Our research found that children in areas where local cops aggressively engage in immigration enforcement are more likely to be separated from their parents and face barriers to reunification. In the counties we surveyed where local police have signed 287(g) agreements with ICE, children in foster care were 29 percent more likely to have a detained or deported parent than in other counties. That disparity remained statistically significant when controlling for the size of the foreign-born population.
In Roberta’s case, as the police officer arrested her, he called the county Child Protective Services, which came quickly to the side of the road and took the children away. The agency placed them in what were supposed to be temporary foster homes, until Roberta could get out of jail.
But she was not released—not until she was deported, without her children.
A Morally Corrupted System
Local immigration enforcement is metastasizing through initiatives like the 287(g) agreements and, most significantly, through a controversial program called Secure Communities, which allows ICE access to data on every person booked into a county jail. As the federal government shifts its deportation tactics away from high-profile workplace raids and toward enforcement that’s silently tied to the day-to-day functions of local police departments, a growing number of long-time residents with families and deep ties to the U.S. are deported. The program is turning jurisdictions around the country into deportation hotspots. We have identified at least 22 states where children in foster care face barriers to reunifying with their detained or deported mothers and fathers.
Whatever the state of the debate, or rancor, over who should and should not be allowed to live in the U.S., the moral and bureaucratic fallout of deporting 400,000 people a year are accumulating to toxic levels. Child welfare caseworkers say that in the face of an opaque detention system, they are helpless to reunify families. And although federal law requires child welfare departments to make diligent efforts toward family reunification, when parents are detained that’s basically impossible.
In Los Angeles, where according to our research, the mother or father of approximately one in every 16 children in foster care has been detained or deported, a caseworker for the country described the frustration. “Ultimately, as social workers our role is to reunify families. I’m not saying that ICE is right or wrong; what I’m saying is, let us do our job, let us reunify families.”
An immigration enforcement system that operates anything like the one we have will run roughshod over most everything.
Some of the most unsettling cases that our research has uncovered involve children who entered foster care when local police arrested non-citizen mothers after they or neighbors called 911 to report domestic violence.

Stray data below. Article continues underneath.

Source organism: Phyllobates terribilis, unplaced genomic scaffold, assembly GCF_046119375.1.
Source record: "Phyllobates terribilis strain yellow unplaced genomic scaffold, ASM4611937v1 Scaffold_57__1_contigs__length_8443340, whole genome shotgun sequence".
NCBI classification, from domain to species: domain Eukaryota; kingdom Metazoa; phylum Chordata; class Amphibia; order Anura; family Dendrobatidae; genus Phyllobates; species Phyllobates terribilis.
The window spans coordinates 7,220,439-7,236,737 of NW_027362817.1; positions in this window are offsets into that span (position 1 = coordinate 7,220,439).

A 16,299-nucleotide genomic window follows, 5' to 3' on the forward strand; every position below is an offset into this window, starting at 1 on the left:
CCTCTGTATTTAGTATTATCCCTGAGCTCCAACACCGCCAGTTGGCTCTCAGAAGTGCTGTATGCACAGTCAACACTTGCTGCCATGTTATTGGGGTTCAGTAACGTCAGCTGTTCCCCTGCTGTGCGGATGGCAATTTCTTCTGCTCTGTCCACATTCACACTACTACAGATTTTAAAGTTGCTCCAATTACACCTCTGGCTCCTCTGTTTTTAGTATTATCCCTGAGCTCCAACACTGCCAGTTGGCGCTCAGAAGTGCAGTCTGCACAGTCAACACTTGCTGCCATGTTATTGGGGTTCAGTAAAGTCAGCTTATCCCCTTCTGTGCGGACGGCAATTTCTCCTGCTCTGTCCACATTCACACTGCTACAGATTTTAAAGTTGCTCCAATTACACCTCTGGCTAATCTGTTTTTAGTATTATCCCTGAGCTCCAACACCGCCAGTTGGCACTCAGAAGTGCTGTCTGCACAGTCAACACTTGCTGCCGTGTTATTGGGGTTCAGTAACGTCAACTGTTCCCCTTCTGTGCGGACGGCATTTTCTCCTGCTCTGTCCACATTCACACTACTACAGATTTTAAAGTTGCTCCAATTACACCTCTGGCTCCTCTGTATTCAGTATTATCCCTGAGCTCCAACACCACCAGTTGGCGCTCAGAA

Hilaria, of Phoenix, was arrested because she tried to defend herself against her abusive husband. One day in October 2010, he began berating her and threatening her. In minutes, the words escalated into hitting and choking. Hilaria fought back, freeing herself from the man and running to the kitchen, where she says she picked up a screwdriver and threw it at him, drawing blood.
A neighbor heard screaming and called the police. When the cops arrived, Hilaria’s husband told them that she attacked him and, as is too often the case in domestic violence reports, the officers arrested Hilaria for assault. Because their children were home at the time, the police called Child Protective Services. But when the officers and Hilaria’s abuser told the CPS worker that Hilaria had been the assailant, the caseworker left the children with him. Two weeks later, the child welfare department returned to check on the children. The caseworker now suspected that Hilaria’s husband was using drugs and removed the children from him, placing them in foster care.
Two months later, Hilaria sat on a plastic chair in a small detention center visitation room, speaking through tears. “I’ve had domestic violence before, but I took it for my kids,” she said. “Now they’ve robbed me. I did what I did to defend myself and my kids.”
Hilaria is now applying for a reprieve from deportation, which is available to some victims of domestic violence. But because of the charge of assault against her, it’s not clear the government will grant her a visa—she violates a zero-tolerance policy against “criminal” immigrants. The Obama administration recently announced that it would review the deportation cases of all 300,000 people slated for removal. The policy change, which is designed to stop the deportations of people brought to the U.S. as children and other target populations, does not appear to have helped even those like Hilaria. One year after her arrest, Hilaria is still detained. Her children are still in foster care.
The Abyss of Detention
Four months after Roberta lost her children, she also sat in detention center visitation room, sifting through crinkled papers in a bulging folder to find a photo of two of her children. “It has been four months since I’ve talked to my kids,” she said, looking at the photo of her then 7-year-old son and 9-year-old daughter. The children stood shoulder to shoulder, smiling at the camera in front of a graffiti-scrawled wall near the family’s Phoenix apartment. The boy wore camouflage pants and the girl a pink shirt.
“I would rather die than lose my kids,” Roberta said, tears running down her round face.